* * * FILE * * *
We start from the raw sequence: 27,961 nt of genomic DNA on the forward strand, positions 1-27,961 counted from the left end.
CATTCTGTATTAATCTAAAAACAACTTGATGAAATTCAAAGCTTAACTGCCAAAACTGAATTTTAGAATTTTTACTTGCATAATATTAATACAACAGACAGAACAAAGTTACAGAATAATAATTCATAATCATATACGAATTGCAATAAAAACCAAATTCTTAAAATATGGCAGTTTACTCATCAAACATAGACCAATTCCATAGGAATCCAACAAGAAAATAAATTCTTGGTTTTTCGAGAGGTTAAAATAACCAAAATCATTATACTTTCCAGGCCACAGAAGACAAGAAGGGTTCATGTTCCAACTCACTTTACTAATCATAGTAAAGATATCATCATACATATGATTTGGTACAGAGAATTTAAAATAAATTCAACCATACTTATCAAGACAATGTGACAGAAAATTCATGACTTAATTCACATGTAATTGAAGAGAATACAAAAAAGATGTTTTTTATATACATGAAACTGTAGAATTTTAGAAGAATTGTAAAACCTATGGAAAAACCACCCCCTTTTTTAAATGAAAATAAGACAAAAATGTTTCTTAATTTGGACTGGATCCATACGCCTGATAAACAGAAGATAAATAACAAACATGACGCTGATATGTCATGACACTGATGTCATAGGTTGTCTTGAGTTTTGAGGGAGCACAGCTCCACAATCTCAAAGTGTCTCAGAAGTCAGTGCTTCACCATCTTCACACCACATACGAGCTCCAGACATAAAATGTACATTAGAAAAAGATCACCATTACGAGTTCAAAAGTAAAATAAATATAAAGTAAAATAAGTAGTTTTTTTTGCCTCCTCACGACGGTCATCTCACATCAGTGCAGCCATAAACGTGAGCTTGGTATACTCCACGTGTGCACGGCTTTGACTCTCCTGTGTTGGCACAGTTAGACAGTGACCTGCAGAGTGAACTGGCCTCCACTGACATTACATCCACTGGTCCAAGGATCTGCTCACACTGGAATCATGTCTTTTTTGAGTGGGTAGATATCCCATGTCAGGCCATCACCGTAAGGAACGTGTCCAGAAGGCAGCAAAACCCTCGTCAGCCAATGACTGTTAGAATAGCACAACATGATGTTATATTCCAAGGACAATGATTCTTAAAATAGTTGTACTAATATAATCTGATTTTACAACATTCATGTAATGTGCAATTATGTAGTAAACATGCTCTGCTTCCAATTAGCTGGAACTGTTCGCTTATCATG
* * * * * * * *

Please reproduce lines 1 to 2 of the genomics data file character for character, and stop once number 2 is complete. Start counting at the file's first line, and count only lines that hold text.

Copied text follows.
We start from the raw sequence: 27,961 nt of genomic DNA on the forward strand, positions 1-27,961 counted from the left end.
CATTCTGTATTAATCTAAAAACAACTTGATGAAATTCAAAGCTTAACTGCCAAAACTGAATTTTAGAATTTTTACTTGCATAATATTAATACAACAGACAGAACAAAGTTACAGAATAATAATTCATAATCATATACGAATTGCAATAAAAACCAAATTCTTAAAATATGGCAGTTTACTCATCAAACATAGACCAATTCCATAGGAATCCAACAAGAAAATAAATTCTTGGTTTTTCGAGAGGTTAAAATAACCAAAATCATTATACTTTCCAGGCCACAGAAGACAAGAAGGGTTCATGTTCCAACTCACTTTACTAATCATAGTAAAGATATCATCATACATATGATTTGGTACAGAGAATTTAAAATAAATTCAACCATACTTATCAAGACAATGTGACAGAAAATTCATGACTTAATTCACATGTAATTGAAGAGAATACAAAAAAGATGTTTTTTATATACATGAAACTGTAGAATTTTAGAAGAATTGTAAAACCTATGGAAAAACCACCCCCTTTTTTAAATGAAAATAAGACAAAAATGTTTCTTAATTTGGACTGGATCCATACGCCTGATAAACAGAAGATAAATAACAAACATGACGCTGATATGTCATGACACTGATGTCATAGGTTGTCTTGAGTTTTGAGGGAGCACAGCTCCACAATCTCAAAGTGTCTCAGAAGTCAGTGCTTCACCATCTTCACACCACATACGAGCTCCAGACATAAAATGTACATTAGAAAAAGATCACCATTACGAGTTCAAAAGTAAAATAAATATAAAGTAAAATAAGTAGTTTTTTTTGCCTCCTCACGACGGTCATCTCACATCAGTGCAGCCATAAACGTGAGCTTGGTATACTCCACGTGTGCACGGCTTTGACTCTCCTGTGTTGGCACAGTTAGACAGTGACCTGCAGAGTGAACTGGCCTCCACTGACATTACATCCACTGGTCCAAGGATCTGCTCACACTGGAATCATGTCTTTTTTGAGTGGGTAGATATCCCATGTCAGGCCATCACCGTAAGGAACGTGTCCAGAAGGCAGCAAAACCCTCGTCAGCCAATGACTGTTAGAATAGCACAACATGATGTTATATTCCAAGGACAATGATTCTTAAAATAGTTGTACTAATATAATCTGATTTTACAACATTCATGTAATGTGCAATTATGTAGTAAACATGCTCTGCTTCCAATTAGCTGGAACTGTTCGCTTATCATG